Saturday, 1 May 2010

Politics (rhetorical questions!)

As it now looks as if the Tory party is in the lead in election polls, I'm alarmed by the way spending cuts are being discussed. David Cameron has said quite openly that he's going to target areas like mine (the north east of England) in his cuts. It seems he wants to start making these as soon as possible and give tax cuts to his rich friends, instead of putting the burden of extra taxes on the better off, as it should be. While I agree that the deficit needs to be tackled, this was largely a product of the banking system. Shouldn't even heftier taxes be levied on the banks, then, and the rest on areas like VAT, rather than creating unemployment deliberately and increasing the benefits bill by sacking public service workers?

As you'll have gathered, I'm not a Conservative supporter. The LibDems have, in the past, seemed to me to have some sensible policies. However, Nick Clegg has shown himself completely out of touch with a large segment of the public on the issue of immigration, by suggesting an amnesty that would give the right of residence to families of some illegal immigrants.

The perception (accurate or not) is that immigration is already out of control in this country, and that many asylum seekers choose Britain as a "soft touch". This idea may not stand up to scrutiny but, then, why do so many non-European asylum seekers end up in the UK when the rules say that they should seek asylum in the nearest "safe" country to their country of origin? This is not a question of racism or xenophobia. No-one can deny that we are a small, overcrowded island facing some severe economic problems. When many retired and working class people see immigrants every day who are not allowed to work because they are still being processed by a dysfunctional system, and those indigenous people are themselves on a low income, then resentment builds up, and this has worrying implications for social cohesion in the UK. We need to be able to discuss immigration levels without being called bigots. While I've no wish to sound like Enoch Powell, surely the minimum the new government has to do is to tackle the Daily Express' "immigrant invasion" perception, even if this doesn't lead to a reduction in immigration?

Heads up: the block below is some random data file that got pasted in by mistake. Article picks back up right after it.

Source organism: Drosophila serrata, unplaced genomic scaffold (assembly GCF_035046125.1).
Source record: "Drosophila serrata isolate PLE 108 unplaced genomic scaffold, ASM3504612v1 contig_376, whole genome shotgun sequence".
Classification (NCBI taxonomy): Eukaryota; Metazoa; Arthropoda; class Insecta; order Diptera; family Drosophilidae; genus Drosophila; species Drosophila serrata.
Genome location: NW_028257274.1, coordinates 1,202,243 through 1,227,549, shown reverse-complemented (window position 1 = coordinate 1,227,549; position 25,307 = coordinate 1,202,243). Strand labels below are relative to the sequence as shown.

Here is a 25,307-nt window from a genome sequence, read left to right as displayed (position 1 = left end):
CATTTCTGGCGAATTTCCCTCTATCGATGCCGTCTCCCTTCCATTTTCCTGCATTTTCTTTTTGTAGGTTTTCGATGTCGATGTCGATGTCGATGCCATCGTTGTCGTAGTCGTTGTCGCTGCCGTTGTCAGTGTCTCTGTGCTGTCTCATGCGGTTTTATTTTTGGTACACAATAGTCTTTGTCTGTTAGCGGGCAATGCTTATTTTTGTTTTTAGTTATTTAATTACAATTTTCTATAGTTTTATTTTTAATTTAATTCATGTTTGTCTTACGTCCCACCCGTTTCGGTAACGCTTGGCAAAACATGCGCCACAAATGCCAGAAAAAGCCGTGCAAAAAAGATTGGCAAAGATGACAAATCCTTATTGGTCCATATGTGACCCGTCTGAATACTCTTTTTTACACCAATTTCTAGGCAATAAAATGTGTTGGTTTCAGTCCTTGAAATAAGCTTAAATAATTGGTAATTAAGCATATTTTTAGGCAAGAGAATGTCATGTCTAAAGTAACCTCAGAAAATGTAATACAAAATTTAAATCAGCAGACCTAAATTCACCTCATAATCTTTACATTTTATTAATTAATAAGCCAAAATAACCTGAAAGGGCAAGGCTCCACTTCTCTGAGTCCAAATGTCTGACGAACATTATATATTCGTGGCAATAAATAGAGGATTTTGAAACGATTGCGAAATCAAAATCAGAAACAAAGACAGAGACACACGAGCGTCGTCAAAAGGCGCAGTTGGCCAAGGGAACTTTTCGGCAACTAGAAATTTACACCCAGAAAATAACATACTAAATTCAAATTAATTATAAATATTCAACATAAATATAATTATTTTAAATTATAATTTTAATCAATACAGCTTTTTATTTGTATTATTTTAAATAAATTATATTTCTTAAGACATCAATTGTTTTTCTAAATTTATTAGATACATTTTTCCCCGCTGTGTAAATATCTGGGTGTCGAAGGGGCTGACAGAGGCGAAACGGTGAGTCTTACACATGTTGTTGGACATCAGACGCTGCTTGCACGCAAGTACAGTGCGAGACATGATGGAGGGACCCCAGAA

Like many of us, I've lost most of my faith in policitians. I'll put my cards on the table and say that Labour seems the least of the evils to me, and I've already cast my postal vote for them.

I'm a bit baffled by the idea that people need the recent TV debates to help them decide how to vote. Surely everyone who watches TV or reads (proper) newspapers knows the policies of the main parties? If we make the decision on which party to vote for on the basis of a TV show and how well its leader performs there, isn't it all sinking towards the level of a "beauty contest"? I'm haunted by the fact that the voters in the USA (where the "TV political debate" idea originated) first saddled the world with George "Dubya" Bush on a very narrow majority, then - incredibly - voted him in decisively for a second term.

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